Merton scraps building company to avoid Brick by Brick failure

Our housing correspondent, BARRATT HOLMES, on how a neighbouring borough has twigged that Croydon’s model for house-building doesn’t work

Another Labour-run south London council is to junk its arm’s-length house-building company – after seeing what the catastrophic clusterfuck Brick by Brick has caused in Croydon.

An architect’s illustration of what Merantun wanted to build close to the Mitcham Cricket Green conservation area

Merton Council is holding a special meeting next week to vote on a recommendation to close its company, Merantun, after a review showed that costs had soared and predicted returns had plummeted.

As in Croydon, where the council is the planning authority, Merton had already granted planning permission to its own company, for four housing schemes submitted by Merantun, though none had yet gone on site for construction. Residents in the Mitcham Cricket Green conservation area are now demanding that the proposals be abandoned altogether.

In the agenda for the Merton sub-committee on December 21, the council paperwork includes the following recommendation: “To note the decision of the Merantun Development Ltd (MDL) board that the business case is no longer viable and not to proceed with the development of sites.

Merantun’s corporate logo: it looks cheap enough, so it can’t have cost too much. Could it?

“Note that [London Borough of Merton]-owned land will not be transferred to MDL.

“Note that the business case for the development of Private Rented Sector housing at the scale set out in MDL’s business plan is no longer viable and to commence the process of closing down the company.”

Scrapping Merantun is likely to cost Merton’s Council Tax-payers a significant sum, though fortunately for them, nothing like the £200million-plus that has so far been pumped into Brick by Brick by Croydon Council.

Merantun was formed in August 2017, two years after Croydon set-up Brick by Brick.

According to Merantun’s most recent set of company accounts, up to March 2019 the company had made operating losses over the 2017-2018 and 2018-2019 financial years totalling £450,000. The amounts relate to “administrative expenses”, and were spent before the company began engaging architects and preparing planning applications in the last 18 months.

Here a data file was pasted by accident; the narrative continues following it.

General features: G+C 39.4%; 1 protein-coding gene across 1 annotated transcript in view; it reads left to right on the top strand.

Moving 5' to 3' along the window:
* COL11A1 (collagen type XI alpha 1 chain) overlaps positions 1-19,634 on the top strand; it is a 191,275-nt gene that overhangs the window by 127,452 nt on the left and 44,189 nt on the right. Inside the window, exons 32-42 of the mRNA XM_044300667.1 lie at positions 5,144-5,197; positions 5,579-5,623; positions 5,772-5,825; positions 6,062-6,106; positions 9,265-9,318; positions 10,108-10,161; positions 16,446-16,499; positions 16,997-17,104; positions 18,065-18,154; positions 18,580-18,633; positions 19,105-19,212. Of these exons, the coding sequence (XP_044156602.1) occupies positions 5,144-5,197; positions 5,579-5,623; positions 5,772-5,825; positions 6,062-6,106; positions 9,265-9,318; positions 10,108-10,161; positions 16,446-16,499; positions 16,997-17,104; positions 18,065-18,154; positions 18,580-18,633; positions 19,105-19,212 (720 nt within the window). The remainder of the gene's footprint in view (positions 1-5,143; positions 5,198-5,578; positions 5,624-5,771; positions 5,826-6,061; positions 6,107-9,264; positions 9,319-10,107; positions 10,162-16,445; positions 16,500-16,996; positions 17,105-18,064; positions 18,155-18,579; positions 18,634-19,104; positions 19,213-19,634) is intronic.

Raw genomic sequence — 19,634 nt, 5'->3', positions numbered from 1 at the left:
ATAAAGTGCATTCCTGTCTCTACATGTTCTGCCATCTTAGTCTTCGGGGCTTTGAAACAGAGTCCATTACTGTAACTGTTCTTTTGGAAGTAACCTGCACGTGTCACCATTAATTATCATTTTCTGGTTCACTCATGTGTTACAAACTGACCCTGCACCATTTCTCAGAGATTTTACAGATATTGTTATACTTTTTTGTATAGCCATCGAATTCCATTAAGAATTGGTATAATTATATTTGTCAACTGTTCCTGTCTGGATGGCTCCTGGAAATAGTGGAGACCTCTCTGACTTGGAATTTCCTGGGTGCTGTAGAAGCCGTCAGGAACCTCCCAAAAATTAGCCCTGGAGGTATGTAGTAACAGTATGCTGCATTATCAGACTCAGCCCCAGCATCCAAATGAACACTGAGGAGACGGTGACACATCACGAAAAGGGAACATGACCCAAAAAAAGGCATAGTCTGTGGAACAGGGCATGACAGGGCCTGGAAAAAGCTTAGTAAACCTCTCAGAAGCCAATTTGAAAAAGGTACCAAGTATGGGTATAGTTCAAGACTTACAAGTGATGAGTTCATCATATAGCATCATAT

The U-turn over Merantun will be a devastating blow to Labour councillor Mark Allison, recently selected as leader of Merton Council. Allison chairs the council’s Merantun sub-committee. Before he became council leader, he was the council cabinet member for… finance.

In the report to the sub-committee, Chris Lee, the council’s regeneration director, wrote, “Merantun Development was incorporated to deliver a mix of private rent and affordable housing on small sites that would contribute towards Merton’s housing targets and generate a revenue return to the council’s general fund.” Sound familiar?

Whoops: Mark Allison was cabinet member for finance

“The original business plan anticipated that there may be a need to exit or ‘jump off’ at various points depending upon market conditions and the financial outlook of the council. Merantun now believes that one of those points has been reached.” Yeah. Without a single new home being built. That was clearly always seen as a “jumping off” point.

Factors affecting the company’s business plan included increases in the costs of construction and borrowing, as well as reductions in house prices as a consequence of covid-19 and Brexit, according to the report. “Collectively, these impacts mean the business case to deliver private rented sector homes as set out in Merantun’s business plan is no longer viable,” the report states.

“This alongside the financial challenges facing all local authorities as a consequence of covid-19 and other matters means that the appetite for risk is reduced.”

Under Merton’s financing plans for Merantun, loans to the development company would not be fully repaid for 30 years.

Merantun’s anticipated development costs had risen 6 per cent in three years, the report revealed, while its predicted sales revenue had dropped by 12 per cent and forecast rent levels had failed to rise to compensate.

Merantun schemes had planning consent for 93 homes across four sites. The schemes drew much criticism from existing residents, who described one proposal of a six-storey block of 36 flats as “a horror”.

“Now [the council] is winding up Merantun, their future needs to be rethought, not sold on to a private developer,” residents living around the Mitcham Cricket Green conservation area tweeted this week.

Which is a point of view which many of their Croydon neighbours might share in respect of Brick by Brick’s planned projects.

Read more: Council forced to declare itself bankrupt
Read more: BxB-built library which has never opened is now to be closed
Read more: Brick by Brick has paid nothing to council 
Read more: Officials to investigate possible wrong-doing at council

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News, views and analysis about the people of Croydon, their lives and political times in the diverse and most-populated borough in London. Based in Croydon and edited by Steven Downes. To contact us, please email
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